What Waze means for Google
Google's recent purchase of navigation and mapping app Waze for US$1 billion will be another boon to local tycoon Li Ka-shing.
He already cashed in this year when Yahoo! paid US$30 million for Summly - a news app created by young British-Australian programmer Nick D'Aloisio - which Li's Horizon Ventures had invested in.
Li's fund, which also invested in Facebook and music streaming service Spotify, was one of three parties that financed Waze to the tune of US$30 million in 2011.
His investment generated a buzz that the Israeli start-up hopes will help it break into the mainland market, where there are no significant mapping applications.
Waze runs on Apple's iOS and Google's Android mobile operating system and is similar to other mapping apps, also acting as a GPS for drivers.
Where it differs is that it leverages users' data to help build an accurate, real-time picture of traffic conditions. Users help by notifying other motorists of potential traffic slowdowns, roadworks, accidents, potential hazards and, of course, the police.
Waze says it has more than 50 million users worldwide. The app is fully functional in Hong Kong, where over the past few years local users have been adding input to sort out glitches in the navigation function.
Google, which announced the Waze purchase last week, hopes it will help it recover ground lost after its mapping tool was surpassed by Facebook as the most popular US smartphone application.
The purchase also underscores the urgency of wooing users who increasingly access services, such as driving directions and social networking, on smartphones.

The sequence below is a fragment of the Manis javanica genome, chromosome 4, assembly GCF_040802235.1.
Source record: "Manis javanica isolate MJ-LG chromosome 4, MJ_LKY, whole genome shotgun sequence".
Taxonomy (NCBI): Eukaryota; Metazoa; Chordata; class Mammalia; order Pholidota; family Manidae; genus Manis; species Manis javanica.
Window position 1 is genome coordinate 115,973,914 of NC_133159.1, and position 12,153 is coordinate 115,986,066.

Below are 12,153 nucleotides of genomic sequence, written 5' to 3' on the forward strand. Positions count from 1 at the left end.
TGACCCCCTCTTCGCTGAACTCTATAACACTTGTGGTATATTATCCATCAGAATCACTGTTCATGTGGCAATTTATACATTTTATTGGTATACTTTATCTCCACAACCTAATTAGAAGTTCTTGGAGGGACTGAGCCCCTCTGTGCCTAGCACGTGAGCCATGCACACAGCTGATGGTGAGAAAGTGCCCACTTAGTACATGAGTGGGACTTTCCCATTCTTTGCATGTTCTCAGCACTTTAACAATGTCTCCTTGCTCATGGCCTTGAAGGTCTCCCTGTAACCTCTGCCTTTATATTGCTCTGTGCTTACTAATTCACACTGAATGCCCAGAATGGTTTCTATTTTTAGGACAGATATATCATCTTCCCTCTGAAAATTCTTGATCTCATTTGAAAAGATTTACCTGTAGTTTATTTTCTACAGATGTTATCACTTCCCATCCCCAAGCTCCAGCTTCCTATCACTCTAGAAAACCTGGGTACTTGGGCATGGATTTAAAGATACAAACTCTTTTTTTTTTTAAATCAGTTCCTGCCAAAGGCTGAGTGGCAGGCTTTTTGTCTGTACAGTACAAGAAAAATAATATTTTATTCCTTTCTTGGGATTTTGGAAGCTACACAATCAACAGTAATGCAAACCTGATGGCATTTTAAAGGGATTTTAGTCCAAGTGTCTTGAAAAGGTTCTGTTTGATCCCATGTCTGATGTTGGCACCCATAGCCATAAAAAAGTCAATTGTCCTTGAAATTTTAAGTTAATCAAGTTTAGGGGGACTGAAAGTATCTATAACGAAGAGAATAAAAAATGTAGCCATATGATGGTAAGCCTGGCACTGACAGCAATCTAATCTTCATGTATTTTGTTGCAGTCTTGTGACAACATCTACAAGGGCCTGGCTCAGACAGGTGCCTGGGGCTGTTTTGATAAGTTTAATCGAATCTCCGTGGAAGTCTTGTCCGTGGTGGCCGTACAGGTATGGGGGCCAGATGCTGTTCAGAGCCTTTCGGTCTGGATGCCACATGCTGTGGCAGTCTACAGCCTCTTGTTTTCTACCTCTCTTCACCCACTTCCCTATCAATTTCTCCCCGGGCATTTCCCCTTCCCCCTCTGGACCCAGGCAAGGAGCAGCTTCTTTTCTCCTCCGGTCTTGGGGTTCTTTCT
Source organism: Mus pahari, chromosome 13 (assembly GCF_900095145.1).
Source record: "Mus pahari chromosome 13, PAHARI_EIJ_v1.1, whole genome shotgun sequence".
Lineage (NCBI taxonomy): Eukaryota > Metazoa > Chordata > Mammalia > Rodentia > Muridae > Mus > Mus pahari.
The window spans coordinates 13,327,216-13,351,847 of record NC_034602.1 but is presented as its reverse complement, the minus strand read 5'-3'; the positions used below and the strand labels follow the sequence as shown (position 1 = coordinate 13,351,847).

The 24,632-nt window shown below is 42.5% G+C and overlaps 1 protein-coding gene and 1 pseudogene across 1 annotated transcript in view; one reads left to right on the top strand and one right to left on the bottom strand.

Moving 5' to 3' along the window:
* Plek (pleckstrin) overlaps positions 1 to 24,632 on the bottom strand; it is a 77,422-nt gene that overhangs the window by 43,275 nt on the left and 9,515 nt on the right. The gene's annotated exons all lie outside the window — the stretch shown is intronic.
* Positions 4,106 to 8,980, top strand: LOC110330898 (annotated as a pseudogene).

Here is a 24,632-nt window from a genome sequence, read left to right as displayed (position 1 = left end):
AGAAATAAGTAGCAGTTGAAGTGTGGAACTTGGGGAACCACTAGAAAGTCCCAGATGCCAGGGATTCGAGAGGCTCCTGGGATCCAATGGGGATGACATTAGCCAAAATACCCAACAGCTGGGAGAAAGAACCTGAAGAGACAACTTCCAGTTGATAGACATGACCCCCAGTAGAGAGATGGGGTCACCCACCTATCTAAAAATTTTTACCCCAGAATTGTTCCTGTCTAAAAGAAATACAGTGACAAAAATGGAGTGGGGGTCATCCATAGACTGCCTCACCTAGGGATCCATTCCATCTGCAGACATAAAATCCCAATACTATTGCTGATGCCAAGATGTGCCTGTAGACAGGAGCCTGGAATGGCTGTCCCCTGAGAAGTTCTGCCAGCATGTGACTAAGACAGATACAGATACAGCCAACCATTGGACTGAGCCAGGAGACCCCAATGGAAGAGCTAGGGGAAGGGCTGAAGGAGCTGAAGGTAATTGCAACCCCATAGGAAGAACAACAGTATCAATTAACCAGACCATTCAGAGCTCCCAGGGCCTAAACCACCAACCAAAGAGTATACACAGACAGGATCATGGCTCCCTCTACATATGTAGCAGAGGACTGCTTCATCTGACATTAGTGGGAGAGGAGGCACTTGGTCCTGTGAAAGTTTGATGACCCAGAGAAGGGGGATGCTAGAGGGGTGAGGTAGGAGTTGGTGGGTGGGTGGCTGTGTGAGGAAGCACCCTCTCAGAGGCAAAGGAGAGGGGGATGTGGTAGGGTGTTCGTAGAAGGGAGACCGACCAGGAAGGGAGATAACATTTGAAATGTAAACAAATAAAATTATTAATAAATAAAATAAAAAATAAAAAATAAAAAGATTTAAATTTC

Just how crucial maps are to smartphone users became clear last year during a dust-up between Apple and Google.
Apple was widely lambasted after ditching Google mapping data for its home-grown Apple Maps, which was marred by unreliable landmark searches, routes that got users lost and a lack of public-transit directions. The problem was particularly acute outside the US.
Users in Hong Kong found that many local landmarks were not listed. The Bank of China Building, Pacific Place and Taikoo Shing were among searches that failed to get results when Apple Maps was launched last September.
Apple CEO Tim Cook later apologised for the misstep, while Google quickly built its own iPhone maps app that soon became a top download.
While Google will keep Waze independent, it will also use data from Waze to improve its own services, an official from the Israeli company said.
"We're excited about the prospect of enhancing Google Maps with some of the traffic update features provided by Waze and enhancing Waze with Google's search capabilities," Google said on its blog.
"The Waze community and its dedicated team have created a great source of timely road corrections and updates."
Google has taken other steps to maintain its mapping lead. The company last month gave a preview of the biggest overhaul of the map service since its inception, providing more context and recommendations, whether for a particular restaurant or museum.
While the revamp is for desktops, the updates are likely to be rolled out to mobile users too.
Apple is also striving to improve its mapping services, and plans to add its mapping app to desktop computers, so users can send directions to their iPhones.
Additional reporting by Bloomberg